Four students are now on mission to raise the value of Indian made products

Have you ever wondered what tradition India had in the past? Have you ever thought of our glory? Proofs suggest that the first ever plastic surgery in the history of humanity took place in India.  India was so advanced in medical science that people from far away counties used to visit India for their medical treatments.

We discovered Ayurveda and Ayurvedic medicines, obtained from trees, plants, shrubs, hurbs etc, to cure thousands of diseases. We discovered Yoga that is being practised by the people all across the globe to remain fit and healthy. Though Indians don’t give much importance to their own tradition, in other countries Yoga and Ayurvedic treatment is being preferred over modern medicine.

In India, we are gradually forgetting our own traditional values. There is now a general opinion that if we wear cloths made by a foreign company, our society give so much reputation to us, on the other hand, if we put on a countrymade attire, the society doesn’t give the same value- in some cases it looks down upon us.

This is not happening on its own, in fact it is a result of a systematic strategy of the British rulers who impressed the idea that Indian products are of inferior quality while foreign products are of superior quality. We are still imprisoned by the morals they imposed on us. We still stick to the set of teachings they taught us. We are still psychologically their subjects. Isn’t it true that we feel a sense of pride when we speak English (their language) while we don’t hold the same feeling speaking our own language?


This habit of ours has caused a huge loss to our economy and foreign companies have reaped the benefits from our weaknesses and poor sentiments. Countryside artisans, artists, smiths, potters, farmers etc. are suffering a huge loss every year. They struggle to earn a two time meal even after having amazing skills. In one of my articles, I covered the story of an artist who could draw anyone’s photo with his hand in just 8-10 minutes and yet he was extremely poor, he couldn’t provide food on his children’s plate.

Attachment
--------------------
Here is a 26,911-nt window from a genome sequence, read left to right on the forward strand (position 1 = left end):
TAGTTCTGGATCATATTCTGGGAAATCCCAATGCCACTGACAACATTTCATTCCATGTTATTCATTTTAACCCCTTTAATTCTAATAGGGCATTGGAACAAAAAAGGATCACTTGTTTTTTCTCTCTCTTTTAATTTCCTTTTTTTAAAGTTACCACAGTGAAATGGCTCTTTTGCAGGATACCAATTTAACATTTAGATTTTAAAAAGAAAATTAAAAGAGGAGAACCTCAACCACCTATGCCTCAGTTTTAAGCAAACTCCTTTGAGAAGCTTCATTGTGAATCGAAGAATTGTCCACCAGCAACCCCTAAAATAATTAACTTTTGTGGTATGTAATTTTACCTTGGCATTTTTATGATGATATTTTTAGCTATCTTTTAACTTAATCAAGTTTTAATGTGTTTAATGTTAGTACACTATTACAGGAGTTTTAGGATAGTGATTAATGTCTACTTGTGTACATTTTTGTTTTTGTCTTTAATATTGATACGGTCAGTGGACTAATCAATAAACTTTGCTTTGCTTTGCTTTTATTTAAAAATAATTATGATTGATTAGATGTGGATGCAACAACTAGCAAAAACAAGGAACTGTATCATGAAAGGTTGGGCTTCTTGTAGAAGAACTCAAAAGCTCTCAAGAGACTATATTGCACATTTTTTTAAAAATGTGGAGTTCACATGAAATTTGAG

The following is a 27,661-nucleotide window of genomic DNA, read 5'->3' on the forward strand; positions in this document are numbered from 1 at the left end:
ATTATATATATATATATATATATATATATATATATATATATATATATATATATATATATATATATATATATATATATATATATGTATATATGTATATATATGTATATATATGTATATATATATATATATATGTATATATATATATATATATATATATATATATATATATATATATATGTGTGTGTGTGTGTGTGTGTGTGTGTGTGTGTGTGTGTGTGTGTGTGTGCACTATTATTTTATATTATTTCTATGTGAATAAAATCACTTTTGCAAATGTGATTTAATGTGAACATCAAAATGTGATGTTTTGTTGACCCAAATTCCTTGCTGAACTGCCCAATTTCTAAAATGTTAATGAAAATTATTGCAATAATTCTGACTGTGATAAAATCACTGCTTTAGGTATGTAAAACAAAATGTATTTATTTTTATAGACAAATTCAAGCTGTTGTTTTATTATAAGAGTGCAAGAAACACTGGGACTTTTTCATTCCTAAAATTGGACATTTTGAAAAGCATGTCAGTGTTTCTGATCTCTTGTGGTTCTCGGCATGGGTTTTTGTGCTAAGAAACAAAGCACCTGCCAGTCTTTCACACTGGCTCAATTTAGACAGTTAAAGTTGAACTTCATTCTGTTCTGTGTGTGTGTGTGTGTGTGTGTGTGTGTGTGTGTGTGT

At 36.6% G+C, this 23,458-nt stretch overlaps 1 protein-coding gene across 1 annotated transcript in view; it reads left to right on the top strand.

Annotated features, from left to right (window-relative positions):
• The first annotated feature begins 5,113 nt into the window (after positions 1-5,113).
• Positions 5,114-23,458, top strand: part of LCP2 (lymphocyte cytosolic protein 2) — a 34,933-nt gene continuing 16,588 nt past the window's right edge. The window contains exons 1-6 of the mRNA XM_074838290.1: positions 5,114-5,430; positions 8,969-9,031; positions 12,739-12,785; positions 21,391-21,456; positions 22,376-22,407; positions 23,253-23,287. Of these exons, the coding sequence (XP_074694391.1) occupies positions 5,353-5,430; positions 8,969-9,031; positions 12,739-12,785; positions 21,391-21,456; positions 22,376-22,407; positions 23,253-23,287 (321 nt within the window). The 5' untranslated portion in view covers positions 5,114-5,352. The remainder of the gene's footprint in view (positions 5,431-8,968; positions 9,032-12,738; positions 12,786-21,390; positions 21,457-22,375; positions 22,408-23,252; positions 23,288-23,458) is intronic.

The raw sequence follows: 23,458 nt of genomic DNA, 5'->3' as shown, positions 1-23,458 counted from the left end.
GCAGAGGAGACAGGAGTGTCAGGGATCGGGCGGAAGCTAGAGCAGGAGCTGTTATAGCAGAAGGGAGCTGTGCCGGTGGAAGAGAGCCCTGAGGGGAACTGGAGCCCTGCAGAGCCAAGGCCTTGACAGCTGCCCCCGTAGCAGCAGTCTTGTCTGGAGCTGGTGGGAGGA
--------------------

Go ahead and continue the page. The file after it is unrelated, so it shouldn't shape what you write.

Keeping the scenario of India in mind, four students- Rohit Saikia, Abhinav Gogoi, Debankar Saikia and Jiban Dihingia- from Sivasgar and Dibrugarh (Assam) started working in this field when they were in fourth semester at Jorhat Engineering College. To support Indian artisans, they have started a market by the name of EthnoShopping, where country made stuffs will be sold. They purchase stuffs directly from our artists of different parts of the country  and sell at a reasonable price. They also donate a huge share of their profit to the poor artisans. Many of artisans are now getting a chance to earn from their traditional occupation only because of these four students.


In the end, I only wish that they will hopefully restore the glory of India once again.

Mrityunjay Chaubey is the editor in chief at The Youth. He hails from Indore. Before The Youth, He worked for Indian Defence News as a columnist and was a reporter at two other sports portals.